Recovered from his concussion, Boyer debuted with the Cardinals in 1955, joining, among others, teammates Red Schoendienst and Stan Musial. Boyer had a relatively good rookie year, appearing in 147 games and hitting .264 with 18 home runs and 62 RBIs. The next season he did not suffer the sophomore jinx as many young players do: Boyer’s second year in the majors was far superior to his rookie season. He appeared in 150 games, improving his batting average to .306 and finished the season with 26 homers and 98 RBIs. He was also selected to participate in his first All-Star Game.
In 1957 Boyer volunteered to play center field to allow an exceptional rookie, Eddie Kasko, to play his natural position, third base. The Cardinals lost no defense in the outfield by this move; Boyer led all National League outfielders in fielding percentage that year. But Kasko was injured in 1958 and the Cardinals acquired Curt Flood from Cincinnati to play center field. Boyer returned to third base, where he won the first of five Gold Glove awards.
Boyer hit .307 in 1958 and .309 in 1959. He hit 51 home runs those two years and in 1958 drove in 90 runs. That same year Boyer participated in 41 double plays, which equaled the second highest total in National League history to that point. In 1959 he had a 29-game hitting streak for the Cardinals, four shy of the team’s record held by Rogers Hornsby. Boyer was named to 11 All-Star squads covering seven seasons – 1956, 1959-64.
In 1960 and 1961 Boyer led the Cardinals in batting average (.304 and .329), home runs (32 and 24), and RBIs (97 and 95). His .329 batting average ranked third in the National League in 1961. Boyer also became the team captain during this period.
Although Boyer’s statistics dropped in 1962 and 1963, he still had stellar years. He missed only two games during the 1962 season and three in 1963. His average fell below .300 in both years, but he hit a solid .291 in 1962 and .285 the following year. He hit 24 home runs in each year (in fact, Boyer hit 24 round-trippers in each season from 1961 through 1964). In 1962 and 1963 his runs batted in were among the highest of his career—98 in 1962 and 111 in 1963.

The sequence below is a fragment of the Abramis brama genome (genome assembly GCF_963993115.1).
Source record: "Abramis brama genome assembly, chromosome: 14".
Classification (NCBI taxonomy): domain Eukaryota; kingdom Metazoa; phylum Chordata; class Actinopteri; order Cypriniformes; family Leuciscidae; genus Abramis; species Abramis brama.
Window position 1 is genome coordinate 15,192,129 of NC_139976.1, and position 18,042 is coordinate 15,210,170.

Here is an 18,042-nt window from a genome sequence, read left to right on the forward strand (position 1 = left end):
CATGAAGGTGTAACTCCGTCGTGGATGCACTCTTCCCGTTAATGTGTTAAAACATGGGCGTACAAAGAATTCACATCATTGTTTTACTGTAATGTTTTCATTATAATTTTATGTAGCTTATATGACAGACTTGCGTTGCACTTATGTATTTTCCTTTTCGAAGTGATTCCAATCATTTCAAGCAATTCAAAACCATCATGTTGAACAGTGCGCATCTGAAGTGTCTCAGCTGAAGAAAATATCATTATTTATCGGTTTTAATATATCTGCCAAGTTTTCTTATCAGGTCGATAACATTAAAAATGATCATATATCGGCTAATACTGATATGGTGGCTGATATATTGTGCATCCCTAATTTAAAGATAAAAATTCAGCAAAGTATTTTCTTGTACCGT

By far Boyer’s greatest season in the major leagues was 1964, when, playing in every one of the Cardinals’ 162 games, he helped lead the team to its first pennant and World Series title in 18 years. That year he topped the National League in RBIs with 119 (the first National League third baseman to accomplish that feat since Heinie Zimmerman in 1917)and batted .295. He also won his only MVP Award.
Boyer’s 1964 season was climaxed by his clutch performance in the World Series against the New York Yankees. In Game Four, he hit a grand slam off Al Downing to give the Cardinals a 4-3 victory. In the decisive Game Seven, Boyer had three hits, including a double and a home run, and scored three runs as the Cardinals won the Series.
Ken’s brother Clete — playing in his fifth consecutive World Series in 1964 with the Yankees — later admitted that he was privately thrilled for his brother because it was Ken’s first World Series. Clete also homered in that seventh game, the only time in World Series history that brothers have homered in the same game. Clete had a 16-year career in the major leagues. He debuted with the Kansas City Athletics on June 5, 1955, and made his final major-league appearance with the Atlanta Braves on May 23, 1971. His career figures were .242, 162 home runs, and 654 RBIs. Ken’s older brother, Cloyd, also played in the major leagues, pitching for the Cardinals from 1949 to 1952, and for the Kansas City Athletics in 1955, the year that brothers Clete and Ken both made their major-league debuts. Over five seasons, Cloyd won 20 games and lost 23 with an ERA of 4.78. Four other Boyer brothers had brief experiences in the minor leagues, but went no further.
In 1965, Ken’s 11th year and final year with the Cardinals, he began to suffer from back problems. His batting average dropped to .260 and his power numbers dipped to 13 home runs and 75 RBIs. After the season the Cardinals traded Boyer to the New York Mets for pitcher Al Jackson and third baseman Charley Smith. Boyer fans criticized the trade, recalling all his accomplishments over the years. Cardinals manager Red Schoendienst defended the trade as necessary, claiming that the Cardinals had received two good players in return for Boyer—a power-hitting third baseman in Smith and an excellent starting pitcher in Jackson.
At the time it was the biggest trade in Mets history. Bing Devine, the Mets’ general manager, thought an older Boyer (he was 35) might bring veteran leadership to his young team and perhaps regain his own MVP form as well. Boyer played in 136 games for the Mets in 1966, including two at first base. He hit .266 with 14 home runs and 61 RBIs. The Mets finished that year in ninth place, ahead of only the cellar-dwelling Chicago Cubs.